Withstanding wave after wave of pressure, it was perhaps inevitable that Birmingham would eventually crack, and finally Martins was caught in the box to win a penalty. Martins it was who stepped up to slot home our first penalty of the season - via Maik Taylor's outstretched fingers and the inside of the post.

1-1 at half time and it looked like Newcastle would push on and take the win. However, we didn't start the second half the way we had ended the first, and instead allowed Birmingham to dictate the midfield. Having lost Butt midway through the first half, Geremi and Barton struggled to stem the tide, and it was only when Allardyce pulled Alan Smith back in to the midfield, and introduced Emre for Geremi that we managed to get back into the game.

With Birmingham pressing for a winner, we still had chances to nick one ourselves, Martins in particular looking lively, and drawing a smart save from Taylor with one snapshot on the turn. As the clock ticked down, N'Zogbia's surging run forward was ended abruptly on the edge of the box, and from the resulting free kick we should have been awarded a penalty, as Jerome clearly handled Emre's dead ball kick.

Fortunately, that free kick wasn't to be the Turk's final contribution, as it was his corner in injury time that Habib Beye met at the near post, to send the home side in to raptures, and give us three much needed points.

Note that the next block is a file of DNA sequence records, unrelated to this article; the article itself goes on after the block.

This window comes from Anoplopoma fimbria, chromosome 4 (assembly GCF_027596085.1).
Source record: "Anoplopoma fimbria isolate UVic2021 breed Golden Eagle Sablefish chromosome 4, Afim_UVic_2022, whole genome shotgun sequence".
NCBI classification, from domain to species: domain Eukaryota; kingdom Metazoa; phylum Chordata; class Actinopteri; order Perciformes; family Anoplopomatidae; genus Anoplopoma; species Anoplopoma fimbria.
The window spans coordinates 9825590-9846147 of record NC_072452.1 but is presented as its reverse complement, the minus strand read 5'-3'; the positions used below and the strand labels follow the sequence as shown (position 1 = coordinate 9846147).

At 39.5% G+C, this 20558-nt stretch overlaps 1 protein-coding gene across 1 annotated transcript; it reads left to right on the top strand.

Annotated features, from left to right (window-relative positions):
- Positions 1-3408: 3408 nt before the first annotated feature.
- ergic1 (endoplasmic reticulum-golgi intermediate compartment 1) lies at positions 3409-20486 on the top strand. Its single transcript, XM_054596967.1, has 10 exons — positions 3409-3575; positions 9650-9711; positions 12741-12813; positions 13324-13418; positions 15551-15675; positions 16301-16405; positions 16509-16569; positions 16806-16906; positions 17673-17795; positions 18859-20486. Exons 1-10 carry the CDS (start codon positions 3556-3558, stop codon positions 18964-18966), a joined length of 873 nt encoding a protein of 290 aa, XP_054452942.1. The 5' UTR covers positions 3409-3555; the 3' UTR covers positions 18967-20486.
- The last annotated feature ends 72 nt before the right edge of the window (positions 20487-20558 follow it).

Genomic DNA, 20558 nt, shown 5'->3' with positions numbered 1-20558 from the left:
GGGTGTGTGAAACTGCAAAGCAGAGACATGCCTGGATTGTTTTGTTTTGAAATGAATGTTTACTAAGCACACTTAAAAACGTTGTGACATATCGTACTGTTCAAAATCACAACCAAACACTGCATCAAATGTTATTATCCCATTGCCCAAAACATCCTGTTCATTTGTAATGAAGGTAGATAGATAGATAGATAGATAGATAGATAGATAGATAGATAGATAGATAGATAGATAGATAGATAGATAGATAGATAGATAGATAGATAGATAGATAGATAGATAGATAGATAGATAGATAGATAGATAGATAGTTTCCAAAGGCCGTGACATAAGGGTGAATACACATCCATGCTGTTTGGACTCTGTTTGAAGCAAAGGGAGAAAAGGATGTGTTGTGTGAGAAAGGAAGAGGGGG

What was again apparent from this match is that hard work on the pitch will see greater support from the stands. Obviously, what we need to do now is turn the last three performances into the norm, in terms of hard work, whilst increasing the fluidity of our play. Long balls forward only get us so far, but our best spell in this game was during the first half, when Birmingham couldn't live with the tempo and accuracy of our passing. If we can do that, then we will have turned a corner, but if we fall back into our old ways, the pressure will soon be back.

Other reports: BBC, Observer

Wednesday, December 05, 2007

Pride - and no fall

Newcastle Utd 1 - 1 Arsenal

"If we play with passion like that we won't go far wrong".

The words of Alan Smith in the wake of tonight's draw at home to league leaders Arsenal. It was quite a night, all told: the team turned in a gutsy performance that, for the players' determination alone, perhaps merited even better than a return of a solitary point; much of the pressure which has heaped up on Sam Allardyce over the last fortnight was relieved; owner Mike Ashley was left grinning and rubbing his hands with excitement rather than cold on the final whistle; and Smith himself at last showed what he might be useful as - a target man, of all things.